I’m 49 years old.  Old enough to remember the oil embargo in the 70’s and remember the recession in the early 80’s, but young enough to be inoculated from these troubles by my parents.

And I also remember asking for new toys, a new computer, and my parents saying, “No”.

Why? Because my parents instilled in me the value that if you want something to happen, you make it happen on your own, typically by earning more money, not saving money**.

And hence I discovered how people approach their goals at a young age.

One is from a scarcity mindset– and you literally see this everywhere on financial websites- that the only way to realize your dreams is to save more. 

Here’s an example of the scarcity vs. abundance mindset:  Ask yourself the following question:

“My spouse and I want to finally go to Hawaii with the kids next year.  It costs $10,000.  How do I make it happen?”

If you are one of the 9 and 10 people who say, “I will trim expenses and save the money to go”, you have a scarcity mindset.

However, if you are the 1 in 10 who say, “I will make more money to be able to take my family to Hawaii”, then you are of an abundance mindset.

Why it Matters to Nonprofits

I’ve been fortunate to have worked with thousands of nonprofits over the years.  And like the example above, my experience is that 9 out of 10 of them employ the scarcity mindset.  This group believes the only way to ‘grow’ is to cut expenses, and worse, cut investments.  While expense management is a righteous endeavor, it should never be prioritized over the need of continuous investment to further grow your nonprofit’s resources.

All to often- and especially during this pandemic- I hear nonprofits cutting expenses, staff, and investments.  Heck, even the ‘experts’ at the Harvard Business review advocated to do the same thing!!!  THIS IS WRONG, and those who do this are already signing their own death certificates for their nonprofits.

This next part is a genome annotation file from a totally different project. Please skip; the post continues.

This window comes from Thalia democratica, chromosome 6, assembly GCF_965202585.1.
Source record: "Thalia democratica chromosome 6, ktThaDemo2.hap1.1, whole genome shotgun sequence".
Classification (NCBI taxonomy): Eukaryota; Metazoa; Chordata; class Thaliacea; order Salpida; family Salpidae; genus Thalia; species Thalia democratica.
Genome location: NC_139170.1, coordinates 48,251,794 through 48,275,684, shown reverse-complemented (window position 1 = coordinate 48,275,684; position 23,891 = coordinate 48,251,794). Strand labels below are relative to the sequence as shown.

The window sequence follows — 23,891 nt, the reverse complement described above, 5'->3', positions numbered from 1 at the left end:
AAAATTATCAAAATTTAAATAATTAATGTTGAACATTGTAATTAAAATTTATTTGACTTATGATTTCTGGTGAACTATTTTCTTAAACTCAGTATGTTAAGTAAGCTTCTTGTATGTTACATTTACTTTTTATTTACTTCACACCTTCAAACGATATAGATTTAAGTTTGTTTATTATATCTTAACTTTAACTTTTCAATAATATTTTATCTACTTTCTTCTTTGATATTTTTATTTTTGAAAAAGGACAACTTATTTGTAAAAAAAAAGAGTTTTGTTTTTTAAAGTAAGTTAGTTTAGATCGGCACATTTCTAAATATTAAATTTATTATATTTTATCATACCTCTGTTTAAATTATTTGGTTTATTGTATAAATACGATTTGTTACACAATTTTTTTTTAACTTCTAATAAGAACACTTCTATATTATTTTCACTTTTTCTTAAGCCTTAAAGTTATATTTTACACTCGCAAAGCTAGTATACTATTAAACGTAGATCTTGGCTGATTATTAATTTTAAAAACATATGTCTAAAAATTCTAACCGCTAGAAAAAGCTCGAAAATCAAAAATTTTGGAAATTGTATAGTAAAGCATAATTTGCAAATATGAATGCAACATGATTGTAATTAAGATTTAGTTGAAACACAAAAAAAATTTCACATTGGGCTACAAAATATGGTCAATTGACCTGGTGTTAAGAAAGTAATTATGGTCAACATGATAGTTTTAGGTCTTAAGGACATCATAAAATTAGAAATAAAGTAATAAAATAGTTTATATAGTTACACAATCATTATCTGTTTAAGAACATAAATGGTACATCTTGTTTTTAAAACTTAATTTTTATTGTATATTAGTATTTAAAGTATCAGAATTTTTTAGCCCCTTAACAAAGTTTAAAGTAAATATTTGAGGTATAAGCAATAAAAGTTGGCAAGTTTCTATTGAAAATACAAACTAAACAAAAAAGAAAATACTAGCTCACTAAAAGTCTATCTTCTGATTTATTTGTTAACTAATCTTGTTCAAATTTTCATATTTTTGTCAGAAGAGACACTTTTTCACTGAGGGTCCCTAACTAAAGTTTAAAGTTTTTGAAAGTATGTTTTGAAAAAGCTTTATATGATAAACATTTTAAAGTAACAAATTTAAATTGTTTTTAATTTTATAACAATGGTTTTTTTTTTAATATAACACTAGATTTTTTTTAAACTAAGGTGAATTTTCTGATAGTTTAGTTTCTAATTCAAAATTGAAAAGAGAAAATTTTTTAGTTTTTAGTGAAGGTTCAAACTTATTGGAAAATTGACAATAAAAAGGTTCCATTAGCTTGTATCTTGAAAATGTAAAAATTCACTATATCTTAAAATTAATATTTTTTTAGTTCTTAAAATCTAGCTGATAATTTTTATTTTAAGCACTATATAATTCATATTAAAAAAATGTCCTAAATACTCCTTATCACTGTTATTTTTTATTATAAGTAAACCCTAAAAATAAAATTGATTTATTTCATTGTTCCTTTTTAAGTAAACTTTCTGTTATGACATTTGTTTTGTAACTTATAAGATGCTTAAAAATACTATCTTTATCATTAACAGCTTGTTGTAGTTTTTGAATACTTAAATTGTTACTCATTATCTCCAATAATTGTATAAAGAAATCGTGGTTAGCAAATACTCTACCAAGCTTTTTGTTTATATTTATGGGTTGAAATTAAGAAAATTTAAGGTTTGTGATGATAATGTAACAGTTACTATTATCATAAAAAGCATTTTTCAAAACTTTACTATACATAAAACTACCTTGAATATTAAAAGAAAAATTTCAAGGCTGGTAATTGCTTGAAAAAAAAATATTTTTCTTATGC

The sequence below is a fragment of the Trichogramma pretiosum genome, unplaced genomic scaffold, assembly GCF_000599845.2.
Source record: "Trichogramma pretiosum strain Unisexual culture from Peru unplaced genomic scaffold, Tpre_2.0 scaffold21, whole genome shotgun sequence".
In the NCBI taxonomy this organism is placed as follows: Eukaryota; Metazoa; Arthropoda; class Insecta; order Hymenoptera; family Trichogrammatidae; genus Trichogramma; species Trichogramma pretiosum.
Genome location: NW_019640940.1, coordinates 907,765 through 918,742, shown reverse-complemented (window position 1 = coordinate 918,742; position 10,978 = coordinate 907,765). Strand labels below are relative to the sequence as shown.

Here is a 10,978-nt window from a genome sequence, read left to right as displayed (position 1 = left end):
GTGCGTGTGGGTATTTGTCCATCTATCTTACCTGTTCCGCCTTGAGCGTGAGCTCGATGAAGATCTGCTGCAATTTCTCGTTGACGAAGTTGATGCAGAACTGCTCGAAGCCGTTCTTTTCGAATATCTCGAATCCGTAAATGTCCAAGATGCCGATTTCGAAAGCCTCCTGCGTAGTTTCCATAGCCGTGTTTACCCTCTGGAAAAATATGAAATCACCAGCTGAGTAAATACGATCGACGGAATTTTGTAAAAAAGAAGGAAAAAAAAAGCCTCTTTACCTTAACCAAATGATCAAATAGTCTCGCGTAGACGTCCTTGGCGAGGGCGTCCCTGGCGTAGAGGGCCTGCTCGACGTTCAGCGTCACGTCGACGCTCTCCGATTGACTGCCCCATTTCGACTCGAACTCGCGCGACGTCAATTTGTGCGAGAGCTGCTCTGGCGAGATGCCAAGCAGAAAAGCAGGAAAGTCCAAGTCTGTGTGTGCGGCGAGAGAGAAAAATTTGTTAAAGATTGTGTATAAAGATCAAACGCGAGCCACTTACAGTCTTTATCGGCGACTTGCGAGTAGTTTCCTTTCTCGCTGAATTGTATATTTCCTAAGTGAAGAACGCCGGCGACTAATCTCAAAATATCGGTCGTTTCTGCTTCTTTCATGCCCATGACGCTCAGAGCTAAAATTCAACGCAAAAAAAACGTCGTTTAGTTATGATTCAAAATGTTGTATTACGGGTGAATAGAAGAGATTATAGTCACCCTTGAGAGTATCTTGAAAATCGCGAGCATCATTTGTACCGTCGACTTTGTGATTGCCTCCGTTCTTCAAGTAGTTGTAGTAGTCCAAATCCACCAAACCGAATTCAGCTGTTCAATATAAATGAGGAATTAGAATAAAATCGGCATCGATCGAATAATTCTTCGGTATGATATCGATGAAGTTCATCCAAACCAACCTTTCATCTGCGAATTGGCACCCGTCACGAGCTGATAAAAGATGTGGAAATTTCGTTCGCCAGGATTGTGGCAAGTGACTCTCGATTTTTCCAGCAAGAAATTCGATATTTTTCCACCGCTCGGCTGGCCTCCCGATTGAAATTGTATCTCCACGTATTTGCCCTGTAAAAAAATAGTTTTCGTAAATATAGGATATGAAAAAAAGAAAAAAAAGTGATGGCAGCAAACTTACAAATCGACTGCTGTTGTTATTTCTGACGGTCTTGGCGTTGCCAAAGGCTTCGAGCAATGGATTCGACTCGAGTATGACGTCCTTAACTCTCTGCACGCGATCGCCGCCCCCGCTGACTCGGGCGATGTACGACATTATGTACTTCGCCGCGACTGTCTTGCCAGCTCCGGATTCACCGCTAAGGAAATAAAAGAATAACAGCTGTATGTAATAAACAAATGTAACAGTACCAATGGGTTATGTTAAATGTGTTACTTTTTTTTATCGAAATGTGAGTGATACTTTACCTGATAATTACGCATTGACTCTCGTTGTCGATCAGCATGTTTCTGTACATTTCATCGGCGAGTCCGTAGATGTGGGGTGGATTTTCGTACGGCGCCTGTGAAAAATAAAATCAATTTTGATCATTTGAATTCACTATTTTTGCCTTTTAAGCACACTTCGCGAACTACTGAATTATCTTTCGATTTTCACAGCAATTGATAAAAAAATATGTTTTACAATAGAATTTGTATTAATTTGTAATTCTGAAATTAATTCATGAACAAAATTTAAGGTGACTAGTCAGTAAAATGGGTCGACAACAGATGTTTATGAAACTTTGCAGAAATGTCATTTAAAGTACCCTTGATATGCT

By reducing investment into both donor acquisition *and* donor retention, the short term ‘gain’ by reducing expenses is always overshadowed by the *loss* of lifetime value from your donors.  Simply put, those organizations who stop recruiting and retaining donors are doomed to fail.

Instead, nonprofits who have invested in their programs in this global pandemic have not only survived, they have thrived!  As recently as Q3, giving in America is up 7.6%.  Ask yourself this question- unless you are in the Arts or other COVID affected/in-person industry, is your nonprofit’s revenue up 7%?  If not, why not?

The real problem with a scarcity mindset, is that the overall gain you will *ever* achieve is very limited.  I.E., after all, you can’t cut more than 100% of your expenses (or even 30% in most cases!), so there is a very real ceiling on whatever ‘gains’ you can make.

On the other hand, when employing an abundance mindset, there is no ceiling.  You can gain 10% or 1,000%…or even more.  And yes, there is a small risk to lose money, but in my experience, I have *never* seen a nonprofit fail to raise more money when they wanted to.

While not a guru or anything approaching that stature, I do know of some solid characteristics of nonprofits who flourish and grow.

  1. They have strong leadership
  2. They have a realization that calculated risks are necessary for growth.
  3. They have a well-defined strategy…not a to-do-list.

Does your nonprofit have these characteristics?  If not, why not?

-Jon

**- How did my parents embrace an abundance mindset during the early 80’s recession?  Simple- my mother, Lessie Biederman, became a realtor.  It was hard at first, but very quickly she built an income revenue stream and quickly gained happy clients which led to more referrals and more revenue.  She had no ceiling on what she could earn, and the financial independence was very influential on a certain 13 year old boy who started his own car-wash business to earn enough money to buy a new (yet still used) computer- an Apple IIe.  😊

1 Comment

  • erotik
    Posted February 16, 2021 12:25 pm 0Likes

    Im grateful for the article. Thanks Again. Really Cool. Donnie Christoph Trista

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